- agreement of the parties;
- integration (integrated into the family of the petitioner with consent of the other party);
- endangerment (present environment endangers child’s physical or emotional health); and
- persistent and willful denial or interference with parenting time.
In addition, the court must find that there has been a change of circumstances of the child or the parties since the prior order and that the modification is necessary to serve the best interests of the child. For information about the best interest factors in Minnesota, please visit our blog post Minnesota’s New Custody Statute and the Best Interest Factors.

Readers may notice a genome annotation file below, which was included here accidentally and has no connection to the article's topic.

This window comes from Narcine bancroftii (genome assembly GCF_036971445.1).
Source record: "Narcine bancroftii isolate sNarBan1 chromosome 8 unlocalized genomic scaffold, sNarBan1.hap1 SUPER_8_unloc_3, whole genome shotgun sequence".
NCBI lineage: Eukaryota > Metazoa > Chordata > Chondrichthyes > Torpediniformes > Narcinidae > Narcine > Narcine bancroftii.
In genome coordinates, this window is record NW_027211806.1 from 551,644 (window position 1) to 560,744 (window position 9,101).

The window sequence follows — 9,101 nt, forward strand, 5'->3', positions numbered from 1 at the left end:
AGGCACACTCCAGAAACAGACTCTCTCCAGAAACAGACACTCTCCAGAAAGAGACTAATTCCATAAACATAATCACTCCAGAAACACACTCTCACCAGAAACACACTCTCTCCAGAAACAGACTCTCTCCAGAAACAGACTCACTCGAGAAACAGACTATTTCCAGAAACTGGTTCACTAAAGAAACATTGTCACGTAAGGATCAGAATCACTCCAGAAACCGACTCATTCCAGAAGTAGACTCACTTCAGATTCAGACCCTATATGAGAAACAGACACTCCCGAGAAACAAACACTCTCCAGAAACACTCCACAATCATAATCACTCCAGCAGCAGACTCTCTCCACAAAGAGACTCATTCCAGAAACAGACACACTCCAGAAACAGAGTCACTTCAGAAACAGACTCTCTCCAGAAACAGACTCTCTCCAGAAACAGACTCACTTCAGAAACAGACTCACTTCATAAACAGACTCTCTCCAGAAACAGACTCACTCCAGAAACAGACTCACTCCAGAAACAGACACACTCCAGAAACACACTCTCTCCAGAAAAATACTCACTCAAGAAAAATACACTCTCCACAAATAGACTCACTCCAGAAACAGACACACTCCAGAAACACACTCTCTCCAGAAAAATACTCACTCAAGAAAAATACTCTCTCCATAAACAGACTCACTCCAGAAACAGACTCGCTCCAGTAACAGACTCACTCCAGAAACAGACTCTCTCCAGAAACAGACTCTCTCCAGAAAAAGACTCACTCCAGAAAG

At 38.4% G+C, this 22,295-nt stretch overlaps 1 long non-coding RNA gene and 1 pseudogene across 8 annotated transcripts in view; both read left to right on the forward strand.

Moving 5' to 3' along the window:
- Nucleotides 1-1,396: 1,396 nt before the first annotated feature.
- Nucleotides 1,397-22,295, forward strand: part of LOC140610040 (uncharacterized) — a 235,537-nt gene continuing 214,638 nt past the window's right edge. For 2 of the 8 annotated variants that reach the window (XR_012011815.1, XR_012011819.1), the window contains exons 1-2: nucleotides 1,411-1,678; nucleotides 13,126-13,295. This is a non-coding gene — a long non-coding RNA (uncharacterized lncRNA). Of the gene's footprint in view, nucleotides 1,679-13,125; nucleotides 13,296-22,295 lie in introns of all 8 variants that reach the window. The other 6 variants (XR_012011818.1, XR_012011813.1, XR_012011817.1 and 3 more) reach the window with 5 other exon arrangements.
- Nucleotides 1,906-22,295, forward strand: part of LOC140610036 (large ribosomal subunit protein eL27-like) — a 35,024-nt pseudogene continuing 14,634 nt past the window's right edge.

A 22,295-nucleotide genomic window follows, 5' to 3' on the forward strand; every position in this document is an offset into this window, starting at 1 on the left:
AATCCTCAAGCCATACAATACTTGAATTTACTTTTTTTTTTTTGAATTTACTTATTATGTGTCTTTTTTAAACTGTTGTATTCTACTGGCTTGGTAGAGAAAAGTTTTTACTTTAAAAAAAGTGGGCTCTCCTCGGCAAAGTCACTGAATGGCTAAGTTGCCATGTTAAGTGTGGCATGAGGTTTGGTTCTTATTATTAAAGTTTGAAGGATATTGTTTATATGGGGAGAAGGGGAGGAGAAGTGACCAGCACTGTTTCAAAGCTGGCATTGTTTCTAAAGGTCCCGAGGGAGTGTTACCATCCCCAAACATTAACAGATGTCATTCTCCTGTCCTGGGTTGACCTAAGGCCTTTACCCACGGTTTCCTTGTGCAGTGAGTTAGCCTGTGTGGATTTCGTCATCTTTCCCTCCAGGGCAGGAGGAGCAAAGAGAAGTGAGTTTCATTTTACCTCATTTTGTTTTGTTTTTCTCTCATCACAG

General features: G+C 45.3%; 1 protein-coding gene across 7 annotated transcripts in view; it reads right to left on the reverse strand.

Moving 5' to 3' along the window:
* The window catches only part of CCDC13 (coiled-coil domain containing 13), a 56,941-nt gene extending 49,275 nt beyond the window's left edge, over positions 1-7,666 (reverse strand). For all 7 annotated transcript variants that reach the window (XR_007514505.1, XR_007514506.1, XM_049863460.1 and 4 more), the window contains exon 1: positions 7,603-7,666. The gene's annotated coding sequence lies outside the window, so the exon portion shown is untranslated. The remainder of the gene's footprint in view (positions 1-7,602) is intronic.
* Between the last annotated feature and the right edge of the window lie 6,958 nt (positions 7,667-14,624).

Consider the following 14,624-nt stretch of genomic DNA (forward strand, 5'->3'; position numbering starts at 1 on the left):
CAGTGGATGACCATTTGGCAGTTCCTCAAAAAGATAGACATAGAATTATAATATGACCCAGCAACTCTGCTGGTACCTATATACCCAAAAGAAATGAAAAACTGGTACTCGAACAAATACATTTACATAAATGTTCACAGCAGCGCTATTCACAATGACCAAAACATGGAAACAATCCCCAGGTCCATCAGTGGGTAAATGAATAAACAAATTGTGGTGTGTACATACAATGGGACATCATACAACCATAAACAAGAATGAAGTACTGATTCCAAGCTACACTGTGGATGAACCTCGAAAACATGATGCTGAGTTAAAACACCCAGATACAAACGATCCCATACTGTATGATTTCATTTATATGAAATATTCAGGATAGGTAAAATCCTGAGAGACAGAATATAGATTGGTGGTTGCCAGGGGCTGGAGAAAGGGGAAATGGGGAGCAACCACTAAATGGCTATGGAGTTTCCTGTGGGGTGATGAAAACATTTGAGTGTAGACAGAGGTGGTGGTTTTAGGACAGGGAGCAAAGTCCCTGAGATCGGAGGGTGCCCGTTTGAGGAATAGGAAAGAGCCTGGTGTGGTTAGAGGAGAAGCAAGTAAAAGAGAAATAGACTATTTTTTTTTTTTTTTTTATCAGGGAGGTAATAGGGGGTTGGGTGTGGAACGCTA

Custody modification, when there is no agreement of the parties, is a two-step process. The Court decides at a motion hearing based on the written submission of the parties and their arguments at the motion hearing whether there is a prima facie case for custody modification. This means that there must be clear evidence of one of the grounds for custody modification. If the party seeking a change in custody is successful at this stage, the matter will be set for an evidentiary hearing (trial) to determine if the change of custody is in the child’s best interest.
It can be difficult to modify custody, so it is important to have experienced attorneys on your side. To discuss your legal questions with an experienced child custody modification attorney contact Tentinger Law Firm at 952-953-3330 or use our quick contact form.